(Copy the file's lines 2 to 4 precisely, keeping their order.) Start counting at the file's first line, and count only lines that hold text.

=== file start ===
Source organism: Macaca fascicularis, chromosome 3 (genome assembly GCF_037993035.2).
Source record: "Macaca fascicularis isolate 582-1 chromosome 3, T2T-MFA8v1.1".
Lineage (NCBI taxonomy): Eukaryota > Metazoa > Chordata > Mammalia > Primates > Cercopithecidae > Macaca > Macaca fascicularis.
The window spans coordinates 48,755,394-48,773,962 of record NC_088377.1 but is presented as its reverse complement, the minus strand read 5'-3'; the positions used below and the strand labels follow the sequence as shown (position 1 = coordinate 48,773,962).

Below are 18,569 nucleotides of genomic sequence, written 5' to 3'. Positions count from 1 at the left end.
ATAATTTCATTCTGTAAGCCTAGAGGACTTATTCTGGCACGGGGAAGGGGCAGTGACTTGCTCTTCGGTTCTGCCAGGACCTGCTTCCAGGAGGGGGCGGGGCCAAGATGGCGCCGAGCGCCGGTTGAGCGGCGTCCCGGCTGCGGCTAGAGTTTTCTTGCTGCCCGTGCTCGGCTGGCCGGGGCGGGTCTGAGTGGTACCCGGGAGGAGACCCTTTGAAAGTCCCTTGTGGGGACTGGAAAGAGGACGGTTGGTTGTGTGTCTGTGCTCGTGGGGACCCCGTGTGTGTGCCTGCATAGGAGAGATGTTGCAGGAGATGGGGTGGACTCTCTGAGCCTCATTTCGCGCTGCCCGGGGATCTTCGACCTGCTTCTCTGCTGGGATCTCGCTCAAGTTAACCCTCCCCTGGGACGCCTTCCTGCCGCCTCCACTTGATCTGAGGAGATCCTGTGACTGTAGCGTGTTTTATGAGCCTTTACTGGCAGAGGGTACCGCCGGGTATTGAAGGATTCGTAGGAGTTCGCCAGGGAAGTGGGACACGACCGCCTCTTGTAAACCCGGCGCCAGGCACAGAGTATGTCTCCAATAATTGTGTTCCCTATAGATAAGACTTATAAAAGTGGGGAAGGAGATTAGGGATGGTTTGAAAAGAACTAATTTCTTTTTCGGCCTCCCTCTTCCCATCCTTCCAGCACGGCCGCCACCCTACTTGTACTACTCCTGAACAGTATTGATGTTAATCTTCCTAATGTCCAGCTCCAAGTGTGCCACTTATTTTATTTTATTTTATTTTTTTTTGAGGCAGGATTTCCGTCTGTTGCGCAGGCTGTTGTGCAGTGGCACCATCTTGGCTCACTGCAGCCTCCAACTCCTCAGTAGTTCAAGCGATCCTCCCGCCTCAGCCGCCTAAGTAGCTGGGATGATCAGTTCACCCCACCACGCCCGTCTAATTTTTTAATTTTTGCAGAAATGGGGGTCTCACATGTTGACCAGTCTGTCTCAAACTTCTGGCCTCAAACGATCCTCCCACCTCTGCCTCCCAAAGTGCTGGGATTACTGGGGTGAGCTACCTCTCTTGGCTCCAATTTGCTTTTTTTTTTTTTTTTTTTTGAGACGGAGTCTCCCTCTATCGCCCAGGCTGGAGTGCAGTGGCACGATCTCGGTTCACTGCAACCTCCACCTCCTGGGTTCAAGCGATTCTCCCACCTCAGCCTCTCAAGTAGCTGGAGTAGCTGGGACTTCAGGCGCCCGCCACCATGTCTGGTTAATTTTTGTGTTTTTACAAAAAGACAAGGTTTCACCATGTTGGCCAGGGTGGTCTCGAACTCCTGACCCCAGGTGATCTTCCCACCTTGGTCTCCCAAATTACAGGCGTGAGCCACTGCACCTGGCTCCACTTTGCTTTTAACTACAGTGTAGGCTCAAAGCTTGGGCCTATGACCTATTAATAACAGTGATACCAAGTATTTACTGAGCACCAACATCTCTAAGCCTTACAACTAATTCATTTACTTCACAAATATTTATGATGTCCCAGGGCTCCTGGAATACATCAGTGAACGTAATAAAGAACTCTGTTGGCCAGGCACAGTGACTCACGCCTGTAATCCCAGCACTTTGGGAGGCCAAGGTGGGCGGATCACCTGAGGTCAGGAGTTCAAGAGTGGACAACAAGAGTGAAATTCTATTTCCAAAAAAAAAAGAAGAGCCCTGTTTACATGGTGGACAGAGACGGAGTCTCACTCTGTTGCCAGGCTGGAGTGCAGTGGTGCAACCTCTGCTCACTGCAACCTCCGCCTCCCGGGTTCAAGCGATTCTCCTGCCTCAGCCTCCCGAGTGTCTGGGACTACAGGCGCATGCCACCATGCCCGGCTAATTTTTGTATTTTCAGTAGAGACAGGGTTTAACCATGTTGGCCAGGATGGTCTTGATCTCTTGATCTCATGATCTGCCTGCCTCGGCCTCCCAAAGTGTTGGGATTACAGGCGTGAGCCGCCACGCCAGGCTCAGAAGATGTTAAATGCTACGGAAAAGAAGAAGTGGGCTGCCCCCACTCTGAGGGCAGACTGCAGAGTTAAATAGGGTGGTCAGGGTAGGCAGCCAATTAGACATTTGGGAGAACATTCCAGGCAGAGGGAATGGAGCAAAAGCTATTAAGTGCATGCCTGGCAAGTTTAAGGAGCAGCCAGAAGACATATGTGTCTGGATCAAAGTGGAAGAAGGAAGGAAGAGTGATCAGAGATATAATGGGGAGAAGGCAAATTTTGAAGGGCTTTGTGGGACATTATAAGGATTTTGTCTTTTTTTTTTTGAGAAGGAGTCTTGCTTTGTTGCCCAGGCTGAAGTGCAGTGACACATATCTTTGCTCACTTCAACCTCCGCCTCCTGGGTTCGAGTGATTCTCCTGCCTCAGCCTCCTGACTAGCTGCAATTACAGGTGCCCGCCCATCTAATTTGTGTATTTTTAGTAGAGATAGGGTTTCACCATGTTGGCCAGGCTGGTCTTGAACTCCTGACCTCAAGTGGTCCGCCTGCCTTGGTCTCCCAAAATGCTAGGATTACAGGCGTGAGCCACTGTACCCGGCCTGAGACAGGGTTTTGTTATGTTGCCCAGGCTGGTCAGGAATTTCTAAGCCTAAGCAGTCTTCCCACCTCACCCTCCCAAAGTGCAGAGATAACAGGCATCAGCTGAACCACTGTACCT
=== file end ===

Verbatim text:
Source record: "Macaca fascicularis isolate 582-1 chromosome 3, T2T-MFA8v1.1".
Lineage (NCBI taxonomy): Eukaryota > Metazoa > Chordata > Mammalia > Primates > Cercopithecidae > Macaca > Macaca fascicularis.
The window spans coordinates 48,755,394-48,773,962 of record NC_088377.1 but is presented as its reverse complement, the minus strand read 5'-3'; the positions used below and the strand labels follow the sequence as shown (position 1 = coordinate 48,773,962).